Question: We simply can't believe it! We have caterpillars in our fir tree! We thought for sure the cold weather would have killed them, but they appear to have thrived on it! What are they? Should we spray them with something?

Answer: Based on your description, the caterpillars you are referring to are most likely silver spotted tiger moths. These insects are common throughout western Washington. The main host for silver spotted tiger moth is douglas fir, but it is known to also feed on spruce, pine and other conifers.

The chewing damage caused by silver spotted tiger moth caterpillars is limited and usually not very serious. The damage is not unique; it is consistent with that of other caterpillars. Aside from the chewing damage, the presence of these caterpillars is most detectable by their gregarious nature and by dense webbing on branches. These "tents" are somewhat similar to those of tent caterpillars - a pest that does not feed on conifers. These tents and the caterpillars within appear on trees from now until spring.

The caterpillars continue to feed throughout the cold winter months eventually reaching about 1 1/2 inches long. They are covered with a combination of dense black, reddish brown and yellowish hairs that may cause a rash or dermatitis upon contact. In most cases simply pruning out the infested branches and destroying the caterpillars provides an effective control.

Question: Our neighbor told us that the very cold temperatures we experienced earlier this month killed off a lot of insects resulting in fewer garden pests next spring. Is this true?

Answer: Probably not and for some very good reasons. First of all, we know that some bugs actually make their own anti-freeze. Sub-freezing temperatures do slow down insect activity, but when temperatures rise, many of the insects will become active again. This interesting phenomena can best be explained as follows: Some insects manufacture glycerolan effective anti-freeze similar to the product made by man for use in car radiators and the like. When the mercury drops below the freezing point, these insects, by some process not fully understood, gradually adjust to the low temperatures. Apparently the glycerol they manufacture gives them the hardiness to withstand all but the most extreme cold weather. Among the insects that can make their own anti-freeze are certain species of ants, beetles, aphids, cankerworms and flies.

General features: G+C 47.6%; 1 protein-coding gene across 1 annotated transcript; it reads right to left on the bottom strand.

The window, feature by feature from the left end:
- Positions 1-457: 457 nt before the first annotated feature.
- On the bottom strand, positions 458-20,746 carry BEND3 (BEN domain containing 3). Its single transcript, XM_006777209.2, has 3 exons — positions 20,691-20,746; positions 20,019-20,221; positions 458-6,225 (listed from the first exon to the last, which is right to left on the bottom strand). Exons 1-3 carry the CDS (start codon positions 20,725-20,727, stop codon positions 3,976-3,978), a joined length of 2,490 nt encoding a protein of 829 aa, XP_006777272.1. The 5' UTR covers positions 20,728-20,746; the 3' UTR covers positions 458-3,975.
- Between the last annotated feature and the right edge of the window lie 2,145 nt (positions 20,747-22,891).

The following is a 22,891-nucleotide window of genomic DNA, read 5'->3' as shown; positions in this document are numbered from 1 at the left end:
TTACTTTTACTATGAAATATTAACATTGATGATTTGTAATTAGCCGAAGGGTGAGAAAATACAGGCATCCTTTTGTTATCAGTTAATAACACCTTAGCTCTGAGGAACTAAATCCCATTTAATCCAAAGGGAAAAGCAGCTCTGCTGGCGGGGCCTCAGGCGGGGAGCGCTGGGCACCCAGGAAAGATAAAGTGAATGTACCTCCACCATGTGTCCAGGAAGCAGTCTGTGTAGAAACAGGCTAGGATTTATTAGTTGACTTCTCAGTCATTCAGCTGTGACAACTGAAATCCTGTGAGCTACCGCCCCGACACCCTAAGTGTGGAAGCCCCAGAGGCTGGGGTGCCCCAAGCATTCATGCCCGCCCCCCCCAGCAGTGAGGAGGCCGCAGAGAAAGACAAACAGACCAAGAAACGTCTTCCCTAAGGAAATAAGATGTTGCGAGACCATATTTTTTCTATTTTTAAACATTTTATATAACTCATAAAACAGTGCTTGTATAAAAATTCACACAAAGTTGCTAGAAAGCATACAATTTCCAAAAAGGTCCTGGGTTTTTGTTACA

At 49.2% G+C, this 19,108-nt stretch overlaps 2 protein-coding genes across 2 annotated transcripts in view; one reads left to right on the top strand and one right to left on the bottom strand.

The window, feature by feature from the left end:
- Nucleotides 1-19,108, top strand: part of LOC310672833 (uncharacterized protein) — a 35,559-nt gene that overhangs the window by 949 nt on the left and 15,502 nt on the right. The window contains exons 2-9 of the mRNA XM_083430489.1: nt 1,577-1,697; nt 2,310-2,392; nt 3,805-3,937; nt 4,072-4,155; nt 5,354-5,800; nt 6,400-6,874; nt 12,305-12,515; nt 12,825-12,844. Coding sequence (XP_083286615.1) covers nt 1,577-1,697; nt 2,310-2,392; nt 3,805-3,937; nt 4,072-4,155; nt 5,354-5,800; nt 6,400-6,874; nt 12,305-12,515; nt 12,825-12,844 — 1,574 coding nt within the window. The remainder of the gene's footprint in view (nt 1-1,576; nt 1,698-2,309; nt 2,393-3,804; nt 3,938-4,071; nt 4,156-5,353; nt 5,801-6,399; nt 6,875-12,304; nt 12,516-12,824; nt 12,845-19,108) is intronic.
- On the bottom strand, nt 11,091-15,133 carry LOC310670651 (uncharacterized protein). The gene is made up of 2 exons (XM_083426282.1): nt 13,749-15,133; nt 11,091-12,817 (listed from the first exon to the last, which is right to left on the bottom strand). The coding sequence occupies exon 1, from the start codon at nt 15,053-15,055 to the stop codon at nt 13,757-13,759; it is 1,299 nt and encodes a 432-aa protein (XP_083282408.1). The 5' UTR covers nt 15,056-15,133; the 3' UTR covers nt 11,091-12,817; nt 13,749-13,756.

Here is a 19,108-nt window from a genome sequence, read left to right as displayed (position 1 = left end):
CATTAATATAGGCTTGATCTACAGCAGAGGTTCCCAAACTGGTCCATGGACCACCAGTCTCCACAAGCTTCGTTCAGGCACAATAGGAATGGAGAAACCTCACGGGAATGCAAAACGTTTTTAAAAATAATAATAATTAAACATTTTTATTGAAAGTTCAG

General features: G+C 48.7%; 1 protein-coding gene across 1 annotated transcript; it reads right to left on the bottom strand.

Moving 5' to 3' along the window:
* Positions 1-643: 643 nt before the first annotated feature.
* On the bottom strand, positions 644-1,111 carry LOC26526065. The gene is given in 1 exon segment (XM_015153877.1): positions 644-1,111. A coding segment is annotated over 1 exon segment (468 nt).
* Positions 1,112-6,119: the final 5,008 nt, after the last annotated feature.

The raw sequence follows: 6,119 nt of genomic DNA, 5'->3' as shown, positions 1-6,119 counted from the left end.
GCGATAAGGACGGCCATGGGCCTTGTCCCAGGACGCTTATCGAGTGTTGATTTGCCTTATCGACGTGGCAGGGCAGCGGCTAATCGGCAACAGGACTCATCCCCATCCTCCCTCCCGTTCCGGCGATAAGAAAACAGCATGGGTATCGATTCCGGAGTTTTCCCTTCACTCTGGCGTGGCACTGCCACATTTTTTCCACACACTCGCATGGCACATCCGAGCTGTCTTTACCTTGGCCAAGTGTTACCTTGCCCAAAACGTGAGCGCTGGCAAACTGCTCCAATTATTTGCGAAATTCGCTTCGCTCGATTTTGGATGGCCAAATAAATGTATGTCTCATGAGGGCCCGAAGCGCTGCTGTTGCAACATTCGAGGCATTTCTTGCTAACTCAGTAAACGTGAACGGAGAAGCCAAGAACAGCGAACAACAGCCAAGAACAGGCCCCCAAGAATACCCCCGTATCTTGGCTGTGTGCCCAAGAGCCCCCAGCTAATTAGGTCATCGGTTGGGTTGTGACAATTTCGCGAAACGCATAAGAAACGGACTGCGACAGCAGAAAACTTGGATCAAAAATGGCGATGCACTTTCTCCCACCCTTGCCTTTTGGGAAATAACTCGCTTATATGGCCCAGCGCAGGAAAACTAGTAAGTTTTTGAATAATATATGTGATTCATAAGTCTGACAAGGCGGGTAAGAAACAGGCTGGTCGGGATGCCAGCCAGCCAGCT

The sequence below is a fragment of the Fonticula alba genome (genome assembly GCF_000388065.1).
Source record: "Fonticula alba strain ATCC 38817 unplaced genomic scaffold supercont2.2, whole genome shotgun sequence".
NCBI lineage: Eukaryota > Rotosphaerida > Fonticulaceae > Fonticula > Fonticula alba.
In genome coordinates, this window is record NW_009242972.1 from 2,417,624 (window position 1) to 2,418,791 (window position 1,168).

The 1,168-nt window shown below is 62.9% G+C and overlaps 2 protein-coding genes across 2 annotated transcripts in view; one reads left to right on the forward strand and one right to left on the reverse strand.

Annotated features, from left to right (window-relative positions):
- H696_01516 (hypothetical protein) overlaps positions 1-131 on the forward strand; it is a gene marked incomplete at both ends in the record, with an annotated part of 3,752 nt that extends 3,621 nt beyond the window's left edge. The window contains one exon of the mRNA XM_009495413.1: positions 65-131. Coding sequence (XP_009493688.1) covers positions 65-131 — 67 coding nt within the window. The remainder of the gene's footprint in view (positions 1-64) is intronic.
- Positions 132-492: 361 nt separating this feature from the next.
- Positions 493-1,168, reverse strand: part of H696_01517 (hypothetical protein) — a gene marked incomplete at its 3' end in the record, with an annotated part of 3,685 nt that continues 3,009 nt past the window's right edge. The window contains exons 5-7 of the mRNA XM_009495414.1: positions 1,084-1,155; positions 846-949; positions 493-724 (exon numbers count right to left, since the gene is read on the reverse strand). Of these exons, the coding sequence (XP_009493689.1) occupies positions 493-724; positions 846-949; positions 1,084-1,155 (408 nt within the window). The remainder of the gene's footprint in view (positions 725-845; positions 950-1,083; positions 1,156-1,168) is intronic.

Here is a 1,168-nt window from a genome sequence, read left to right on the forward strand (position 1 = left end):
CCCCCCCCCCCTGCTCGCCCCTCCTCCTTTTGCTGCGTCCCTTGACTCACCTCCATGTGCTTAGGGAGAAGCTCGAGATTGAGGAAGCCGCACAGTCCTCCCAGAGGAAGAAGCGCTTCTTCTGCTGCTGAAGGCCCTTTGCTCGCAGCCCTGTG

Nature gives insects another protection from the cold too. Most go through a metamorphosis which includes a dormant period when they are completely inactive. If insects stay dormant in the pupal or larval stage during the winter, they often survive the frigid weather. Some insects have been found frozen in solid ice and thawed to full activity! When the insect pests that have been bothersome all summer take a powder in the fall, many of them are not gone for good. They have just signed a truce until spring.

On a final note, if we do experience frigid temperatures for an extended period, it's usually the beneficial predator bugs that fall victim to the elements. In many cases they are not as winter hardy as the destructive ones. Due to this fact, we may well experience a greater destructive insect population following an unusually cold winter than would be normal.

EDITOR'S NOTE: For answers to local gardening questions, contact Master Gardener Rachel Gana at 642-8723.

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